-------------------------------------------------------------------------------------------------------------

Shed some more light on this. Will you please?
0
reply
phoenixag
Badges: 2
Rep:
?
#6
Report 8 years ago
#6
Um, sorry to bring this thread back up again, but its very relevant to the situation I am in now.

And am wondering what the OP finally decided to do?

And also, if anyone has further comments!
I am mainly looking at RHUL, Bristol, Warwick and Manchester for the same courses mentioned.
0
reply
tr1101
Badges: 0
Rep:
?
#7
Report 7 years ago
#7
Hi,

I am applying to go to Warwick to study:
Cyber Security & Management.

I believe from my observations and speaking with students who are currently on this course at Warwick that it lacks technical insight. This is not to say its not there, and it seems to excel with the management side, which is not a bad thing. I think universities on the whole(UK) are still lacking world class Cyber Security teaching/education.

I will say though that some of the uni's you have mentioned for what it is worth have been recognised by GCHQ as a Centre of Excellence. Read the link for details.

I was looking at Lancaster too. However, I would have to move away and the cost would be even more expensive even though the Lancaster course is cheaper. The course fees assuming your EU/UK is 8k at Lancaster and 10.5k at Warwick, mainly because its always been a top 10 university since it was established back in 1965.

In addition, Warwick(WMG) also offer CISSP (ISC)2 accreditation as it has become a UK academic Partner with them.

Please do let us know how you get on. I myself am in a similar position.

http://www.gchq.gov.uk/press/pages/c...xcellence.aspx
0
reply
tr1101
Badges: 0
Rep:
?
#8
Report 7 years ago
#8
good luck!
0
reply
phoenixag
Badges: 2
Rep:
?
#9
Report 7 years ago
#9
You've brought up a thread which is almost 8 months old!

Anyway, my personal decision was to go to Royal Holloway. I toyed with the idea of both Bristol and Warwick, as they both are better ranked universities, but in the end the course content at Royal Holloway won.
Also, Royal Holloway seems to be number in Info/Cyber Security in Europe.

The problem with the course at Warwick is that it doesn't know what it is. Is it a cyber security course? Or a management course? Of course, Management is Warwick's strength so they play to that. But you should be aware of what you are getting into.

Bristol's course is technically advanced, but it's sole focus is not security.

RHUL has an extremely flexible course and you can have it as technical or non-technical as you like. Plus, the ex-head of Cyber Crime, Scotland Yard teaches here himself. He basically wrote the Computer Misuse Act of 1990 in the UK.

Honestly, no course in cyber security is going to make you an expert. That requires hours of self study. And experimentation. You cannot learn to become a 'hacker' by joining a course, even if they do their best to teach you the basics.

RHUL also offers the CISSP cert and is recognised by the GCHQ.

I am not saying it's like heaven and the best place to go to, but trying to put things into perspective.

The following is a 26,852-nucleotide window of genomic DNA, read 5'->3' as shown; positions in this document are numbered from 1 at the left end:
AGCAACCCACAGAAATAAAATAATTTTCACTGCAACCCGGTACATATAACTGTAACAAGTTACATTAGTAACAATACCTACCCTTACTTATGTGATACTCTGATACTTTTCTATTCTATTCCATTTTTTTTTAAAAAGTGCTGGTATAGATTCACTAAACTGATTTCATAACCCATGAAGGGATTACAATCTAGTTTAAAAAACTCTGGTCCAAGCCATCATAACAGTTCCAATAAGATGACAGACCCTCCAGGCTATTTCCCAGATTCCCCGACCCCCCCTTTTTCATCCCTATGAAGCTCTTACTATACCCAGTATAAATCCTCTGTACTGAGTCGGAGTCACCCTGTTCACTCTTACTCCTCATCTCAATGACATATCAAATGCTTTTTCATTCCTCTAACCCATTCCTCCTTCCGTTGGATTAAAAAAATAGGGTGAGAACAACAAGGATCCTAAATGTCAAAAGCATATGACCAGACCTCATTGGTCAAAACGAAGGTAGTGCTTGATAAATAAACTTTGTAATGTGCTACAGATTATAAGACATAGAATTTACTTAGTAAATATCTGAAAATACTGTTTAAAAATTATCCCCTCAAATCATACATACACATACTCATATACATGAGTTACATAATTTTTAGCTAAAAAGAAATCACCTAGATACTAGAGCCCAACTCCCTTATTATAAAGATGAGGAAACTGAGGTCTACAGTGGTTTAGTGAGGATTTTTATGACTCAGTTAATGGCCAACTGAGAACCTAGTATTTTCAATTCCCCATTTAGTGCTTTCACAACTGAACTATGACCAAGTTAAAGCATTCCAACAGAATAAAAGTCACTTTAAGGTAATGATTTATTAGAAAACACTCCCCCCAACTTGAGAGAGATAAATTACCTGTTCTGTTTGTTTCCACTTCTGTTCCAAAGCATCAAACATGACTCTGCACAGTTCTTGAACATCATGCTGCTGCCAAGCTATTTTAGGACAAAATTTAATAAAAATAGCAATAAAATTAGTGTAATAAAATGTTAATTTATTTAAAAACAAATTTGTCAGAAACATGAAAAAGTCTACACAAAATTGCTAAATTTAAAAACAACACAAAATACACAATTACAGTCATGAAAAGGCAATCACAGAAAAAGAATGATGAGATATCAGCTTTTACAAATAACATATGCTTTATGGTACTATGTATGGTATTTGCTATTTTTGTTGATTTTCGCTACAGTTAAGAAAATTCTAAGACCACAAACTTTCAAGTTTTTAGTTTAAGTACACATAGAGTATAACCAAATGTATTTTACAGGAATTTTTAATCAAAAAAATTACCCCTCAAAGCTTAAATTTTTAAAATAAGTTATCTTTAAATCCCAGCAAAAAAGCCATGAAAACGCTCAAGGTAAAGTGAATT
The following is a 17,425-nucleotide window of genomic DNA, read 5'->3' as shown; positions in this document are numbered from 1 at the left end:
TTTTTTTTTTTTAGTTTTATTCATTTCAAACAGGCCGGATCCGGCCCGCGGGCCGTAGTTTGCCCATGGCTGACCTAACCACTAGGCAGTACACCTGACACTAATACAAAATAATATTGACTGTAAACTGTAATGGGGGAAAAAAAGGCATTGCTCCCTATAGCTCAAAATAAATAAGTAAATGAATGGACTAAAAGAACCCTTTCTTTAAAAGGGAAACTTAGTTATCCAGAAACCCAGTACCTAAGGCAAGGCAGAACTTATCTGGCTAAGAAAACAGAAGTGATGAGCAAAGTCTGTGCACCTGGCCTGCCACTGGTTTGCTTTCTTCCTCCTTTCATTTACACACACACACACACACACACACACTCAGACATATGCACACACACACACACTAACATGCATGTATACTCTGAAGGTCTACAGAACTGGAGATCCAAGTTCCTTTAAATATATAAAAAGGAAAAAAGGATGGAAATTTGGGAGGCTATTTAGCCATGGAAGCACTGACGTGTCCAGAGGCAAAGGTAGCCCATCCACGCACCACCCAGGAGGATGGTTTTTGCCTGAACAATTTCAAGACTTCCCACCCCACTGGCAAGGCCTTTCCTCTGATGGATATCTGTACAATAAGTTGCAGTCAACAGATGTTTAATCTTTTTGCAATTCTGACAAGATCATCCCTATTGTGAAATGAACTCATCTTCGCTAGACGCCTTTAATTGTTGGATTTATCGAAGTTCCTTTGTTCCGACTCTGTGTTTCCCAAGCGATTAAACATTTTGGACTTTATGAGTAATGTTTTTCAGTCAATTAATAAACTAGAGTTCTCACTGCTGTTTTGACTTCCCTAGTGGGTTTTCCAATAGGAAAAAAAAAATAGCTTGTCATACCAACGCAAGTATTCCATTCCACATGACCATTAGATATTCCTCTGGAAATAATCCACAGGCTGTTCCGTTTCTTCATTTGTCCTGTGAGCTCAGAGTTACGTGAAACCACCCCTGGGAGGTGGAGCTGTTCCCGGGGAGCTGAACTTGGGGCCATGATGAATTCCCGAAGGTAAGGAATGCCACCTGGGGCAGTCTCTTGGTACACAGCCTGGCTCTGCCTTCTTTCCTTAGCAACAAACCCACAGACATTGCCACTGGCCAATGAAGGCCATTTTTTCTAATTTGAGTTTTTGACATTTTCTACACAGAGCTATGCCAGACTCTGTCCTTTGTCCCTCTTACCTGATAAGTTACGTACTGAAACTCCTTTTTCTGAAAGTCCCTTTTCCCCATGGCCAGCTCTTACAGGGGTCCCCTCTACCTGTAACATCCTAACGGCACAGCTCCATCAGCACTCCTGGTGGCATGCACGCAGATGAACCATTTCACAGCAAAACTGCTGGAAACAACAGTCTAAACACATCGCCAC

Let me know if you have any more questions.
0
reply
tr1101
Badges: 0
Rep:
?
#10
Report 7 years ago
#10
Yea sorry for the closed thread response. I am not as fussed about the "hacker" aspect, because that is something ive developed to quite an advanced level, as well as sharing with friends who have attented cyber security camps at Lancaster. Some of them are really advanced and have no quals whats so ever, but would wipe the floor with any/most masters student studying cyber security related degree in things like packet capture/inspection and countermeasures. At the CyberChallengeUK the scenario was to hack into each others nuclear power plant, was awesome.

However, thank you for further insight, i would agree myself that RHUL looks like is has good course content. For me it will probably fall between Warwick and Bristol, mainly because I think they have a good reputation and well ranked, course looks pretty good. The management aspect at Warwick is also something sort after.

You may be surprised but these intelligence agencies although they welcome your technical skills they believe it is just if not more important to have good leadership/management/communication skills as technical skills will be developed further on the job and something that can be learned quite quickly. This is what I was told by GCHQ at a careers fair.
0
reply
phoenixag
Badges: 2
Rep:
?
#11
Report 7 years ago
#11
I absolutely agree.

RHUL has subjects like Security Management and Secure Business Architectures which have a lot of management in them, including GRC, ISO 27001, etc.

Though for me personally, as I already had an MBA, the technical skills and also the skills to implement those technical skills in management are important.
If you are after a brand name uni, look at it this way:

Bristol is 100 years old, Warwick about 50. Both have excelled ever since they started.
Bristol is a city university, Warwick is a campus uni. Both have different environments.